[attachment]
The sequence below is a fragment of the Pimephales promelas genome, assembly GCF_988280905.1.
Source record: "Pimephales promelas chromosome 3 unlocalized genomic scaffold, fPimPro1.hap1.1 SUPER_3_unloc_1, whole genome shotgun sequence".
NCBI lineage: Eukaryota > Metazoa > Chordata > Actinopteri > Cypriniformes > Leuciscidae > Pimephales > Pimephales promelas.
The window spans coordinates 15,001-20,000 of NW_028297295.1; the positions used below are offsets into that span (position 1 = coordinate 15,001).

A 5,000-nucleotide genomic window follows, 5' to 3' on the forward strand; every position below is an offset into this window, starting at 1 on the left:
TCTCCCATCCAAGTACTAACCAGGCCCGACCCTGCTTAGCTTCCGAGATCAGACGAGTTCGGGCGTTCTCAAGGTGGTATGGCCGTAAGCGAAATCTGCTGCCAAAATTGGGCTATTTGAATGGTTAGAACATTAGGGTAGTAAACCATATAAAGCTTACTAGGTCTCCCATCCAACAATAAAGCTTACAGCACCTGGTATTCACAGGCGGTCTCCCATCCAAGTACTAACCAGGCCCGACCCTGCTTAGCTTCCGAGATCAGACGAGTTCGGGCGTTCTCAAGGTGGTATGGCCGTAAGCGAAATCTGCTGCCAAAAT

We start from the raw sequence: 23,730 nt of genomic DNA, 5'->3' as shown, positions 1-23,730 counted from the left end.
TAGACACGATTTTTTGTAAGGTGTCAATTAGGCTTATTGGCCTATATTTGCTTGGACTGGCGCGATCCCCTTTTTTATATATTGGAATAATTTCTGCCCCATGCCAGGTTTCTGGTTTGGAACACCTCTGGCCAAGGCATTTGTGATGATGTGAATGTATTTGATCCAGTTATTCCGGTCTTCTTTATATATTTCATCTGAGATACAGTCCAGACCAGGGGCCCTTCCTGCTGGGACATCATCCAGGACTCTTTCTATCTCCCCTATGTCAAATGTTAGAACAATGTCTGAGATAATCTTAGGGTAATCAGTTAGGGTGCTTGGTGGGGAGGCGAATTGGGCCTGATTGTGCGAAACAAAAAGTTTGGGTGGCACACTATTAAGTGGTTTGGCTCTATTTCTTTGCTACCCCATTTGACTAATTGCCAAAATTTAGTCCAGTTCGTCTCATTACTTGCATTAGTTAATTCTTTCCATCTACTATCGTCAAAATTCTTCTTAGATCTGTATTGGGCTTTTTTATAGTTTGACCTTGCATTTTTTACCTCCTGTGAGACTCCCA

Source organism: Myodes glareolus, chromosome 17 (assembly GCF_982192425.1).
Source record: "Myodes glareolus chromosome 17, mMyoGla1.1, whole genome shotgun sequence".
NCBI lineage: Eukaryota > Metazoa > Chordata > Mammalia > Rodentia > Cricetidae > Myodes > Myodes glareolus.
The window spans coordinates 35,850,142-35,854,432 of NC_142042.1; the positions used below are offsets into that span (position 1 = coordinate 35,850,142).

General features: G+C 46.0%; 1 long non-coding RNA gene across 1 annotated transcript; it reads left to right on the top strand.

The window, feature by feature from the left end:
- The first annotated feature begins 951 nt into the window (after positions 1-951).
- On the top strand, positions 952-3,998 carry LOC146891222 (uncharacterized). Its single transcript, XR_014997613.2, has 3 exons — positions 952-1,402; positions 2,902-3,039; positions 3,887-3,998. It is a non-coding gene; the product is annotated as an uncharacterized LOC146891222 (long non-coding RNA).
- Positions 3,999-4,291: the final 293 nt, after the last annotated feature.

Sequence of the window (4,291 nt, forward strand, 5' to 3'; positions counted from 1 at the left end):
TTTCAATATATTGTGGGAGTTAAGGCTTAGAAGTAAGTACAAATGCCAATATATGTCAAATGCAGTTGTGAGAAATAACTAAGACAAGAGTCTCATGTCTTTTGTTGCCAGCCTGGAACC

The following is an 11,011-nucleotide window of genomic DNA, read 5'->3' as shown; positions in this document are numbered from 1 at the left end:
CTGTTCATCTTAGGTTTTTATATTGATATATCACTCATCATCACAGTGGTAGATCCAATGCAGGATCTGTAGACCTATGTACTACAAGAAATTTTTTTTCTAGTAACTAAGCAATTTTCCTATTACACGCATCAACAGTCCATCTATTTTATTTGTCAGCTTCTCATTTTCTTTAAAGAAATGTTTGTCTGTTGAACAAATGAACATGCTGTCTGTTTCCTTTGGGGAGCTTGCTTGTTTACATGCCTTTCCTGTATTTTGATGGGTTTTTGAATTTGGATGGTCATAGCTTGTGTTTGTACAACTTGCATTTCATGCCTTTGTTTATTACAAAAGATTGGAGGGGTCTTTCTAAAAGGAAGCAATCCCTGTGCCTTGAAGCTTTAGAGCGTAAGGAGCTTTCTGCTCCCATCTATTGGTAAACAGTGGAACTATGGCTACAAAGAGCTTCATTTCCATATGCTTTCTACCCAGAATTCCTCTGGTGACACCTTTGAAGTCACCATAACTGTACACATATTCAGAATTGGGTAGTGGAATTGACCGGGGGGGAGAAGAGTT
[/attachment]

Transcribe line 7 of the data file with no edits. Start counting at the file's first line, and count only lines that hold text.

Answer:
We start from the raw sequence: 23,730 nt of genomic DNA, 5'->3' as shown, positions 1-23,730 counted from the left end.